Yellow Rose of Texas takes tiara and midnight madness begins
‘What goes on in Tralee stays in Tralee . . . Ah, but it’s a great festival all the same’
Rose of Tralee Haley O’Sullivan from Texas and her boyfriend Davey Devlin. Photograph: Domnick Walsh/Eye Focus
Two days ago I asked Haley O’Sullivan, the Texas Rose, what she thought the judges were looking for in a Rose of Tralee. She laughed and said: “The truth in her eyes ever dawning.”
Well, after a thorough eye exam, Haley has been crowned this year’s Rose of Tralee, the first Texas Rose to be so chosen after 29 years of Texan Roses.
Her grandfather hailed from Bere Island and her entourage include a charismatic George Clooney look-alike father, a GAA-playing Monaghan boyfriend called Davey Devlin (he co-founded Dallas’s Fionn Mac Cumhail GAA team) and Devlin’s seven-year-old daughter Lilly (“she was bawling her eyes out, I think she was overwhelmed,” says O’Sullivan).
That photogenic ensemble has the makings of a low-budget indie movie.
After a quick press interview after the event, O’Sullivan is paraded through the night-time streets of Tralee.
On a stage on Denny Street she says: “Let midnight madness begin,” hits a big button detonating a fireworks display, and a year of good harvests is assured. It’s all very well run.
I have started to believe that a smiling regal figure chosen by Mary Kennedy and a coterie of oligarchs/opticians might be the way forward for the country as a whole (to hell with social democracy).
At this point, Daithí Ó Sé had promised he would “already be at the bar”, but he says he will retain the healthy pre-festival no-bread diet. “They’ve got rid of the table we used to sit behind on the Today programme. Now we’re totally exposed. Before you wouldn’t have to wear trousers or anything.”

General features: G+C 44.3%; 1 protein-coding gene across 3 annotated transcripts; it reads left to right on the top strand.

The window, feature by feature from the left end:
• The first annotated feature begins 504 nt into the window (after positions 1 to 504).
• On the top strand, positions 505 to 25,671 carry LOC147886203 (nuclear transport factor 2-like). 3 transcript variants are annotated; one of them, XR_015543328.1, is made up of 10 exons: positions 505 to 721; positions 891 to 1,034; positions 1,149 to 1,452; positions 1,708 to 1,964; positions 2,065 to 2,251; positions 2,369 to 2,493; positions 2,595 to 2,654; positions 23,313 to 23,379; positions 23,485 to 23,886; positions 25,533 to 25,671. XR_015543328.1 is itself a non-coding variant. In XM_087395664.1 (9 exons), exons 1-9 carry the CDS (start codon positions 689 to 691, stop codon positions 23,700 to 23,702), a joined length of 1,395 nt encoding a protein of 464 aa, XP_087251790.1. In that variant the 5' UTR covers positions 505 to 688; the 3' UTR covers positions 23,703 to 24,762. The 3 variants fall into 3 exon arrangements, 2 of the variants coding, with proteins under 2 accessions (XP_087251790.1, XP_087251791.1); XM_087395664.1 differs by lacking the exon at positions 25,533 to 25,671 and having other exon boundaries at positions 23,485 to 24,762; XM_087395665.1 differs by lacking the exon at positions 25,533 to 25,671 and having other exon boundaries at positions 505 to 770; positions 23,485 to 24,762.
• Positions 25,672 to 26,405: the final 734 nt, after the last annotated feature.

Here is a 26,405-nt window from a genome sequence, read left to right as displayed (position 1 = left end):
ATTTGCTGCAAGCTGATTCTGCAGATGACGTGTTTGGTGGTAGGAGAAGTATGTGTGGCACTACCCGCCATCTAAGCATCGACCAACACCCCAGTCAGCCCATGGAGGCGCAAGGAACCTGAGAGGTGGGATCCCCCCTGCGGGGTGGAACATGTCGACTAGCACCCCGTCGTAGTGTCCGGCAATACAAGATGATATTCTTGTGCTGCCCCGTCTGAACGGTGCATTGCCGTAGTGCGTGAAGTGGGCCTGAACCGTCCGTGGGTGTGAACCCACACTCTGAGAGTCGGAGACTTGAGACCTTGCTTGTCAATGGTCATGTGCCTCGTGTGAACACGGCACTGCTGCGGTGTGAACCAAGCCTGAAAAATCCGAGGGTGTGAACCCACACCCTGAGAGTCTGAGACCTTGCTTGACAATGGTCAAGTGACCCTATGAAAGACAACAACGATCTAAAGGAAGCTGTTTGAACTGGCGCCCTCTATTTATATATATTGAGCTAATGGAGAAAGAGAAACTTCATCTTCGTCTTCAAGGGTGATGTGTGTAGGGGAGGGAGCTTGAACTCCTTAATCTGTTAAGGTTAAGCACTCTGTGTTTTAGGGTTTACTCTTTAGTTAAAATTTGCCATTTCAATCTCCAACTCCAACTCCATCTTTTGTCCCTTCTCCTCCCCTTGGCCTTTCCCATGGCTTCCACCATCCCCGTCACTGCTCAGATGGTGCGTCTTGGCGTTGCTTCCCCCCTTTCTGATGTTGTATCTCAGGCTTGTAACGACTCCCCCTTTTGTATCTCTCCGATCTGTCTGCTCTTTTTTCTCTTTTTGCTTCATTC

Early yesterday morning, the last drunken stragglers are leaving the Carlton Hotel. A solitary Rose is having a quiet moment in the now empty lobby. She looks remarkably refreshed. “I was on the water,” she explains.
The previous night most of the Rose supporters were not on the water. The bar was four people deep. Whole camogie teams (the Monaghan Rose’s teammates) unfurled banners and mingled with judges and former escorts.
All week I’d been getting shots of perspective from philosopher taxi-drivers who have been driving me in and out of the Dome. Today’s offering: “What goes on in Tralee stays in Tralee,” says a man, who has been ferrying people around the town all night and has a 1,000-yard stare. “Ah, but it’s a great festival all the same.”
In the midst of such carnage, Haley O’Sullivan, sitting fresh as a Rose in the media room, is a still point. Next Monday she starts a new job as a teacher (“I might wear the sash and tiara on the first day”).
Her only regret is that she didn’t get to talk to the other 31 young women more after she won. “There was no sense of one girl trying to beat another girl. Everyone’s there for each other and there are moments where you’re throwing lip gloss over to another girl or taping something down or giving someone a piece of jewellery. There’s a lot of camaraderie.”
She talks about the legacy of 2010 Texas Rose Adrienne Hussey, who died last year of a cerebral haemorrhage. This year Adrienne’s friends and fellow Roses and escorts walked from Dublin to Tralee to raise money for a research scholarship set up in her honour.
She notes how her grandfather emigrated and how many of her fellow Roses have needed to emigrate too. She rejects the idea that the festival is a sexist anachronism.
“It’s more than a TV show with pretty dresses, it speaks to the culture of Ireland.”
Then she’s whisked off to have her photo taken in a Rose garden. Someone walks by with a bunch of red roses. “We’ll get a child to give them to her,” they say. As I leave, efforts are being made to find a yellow rose.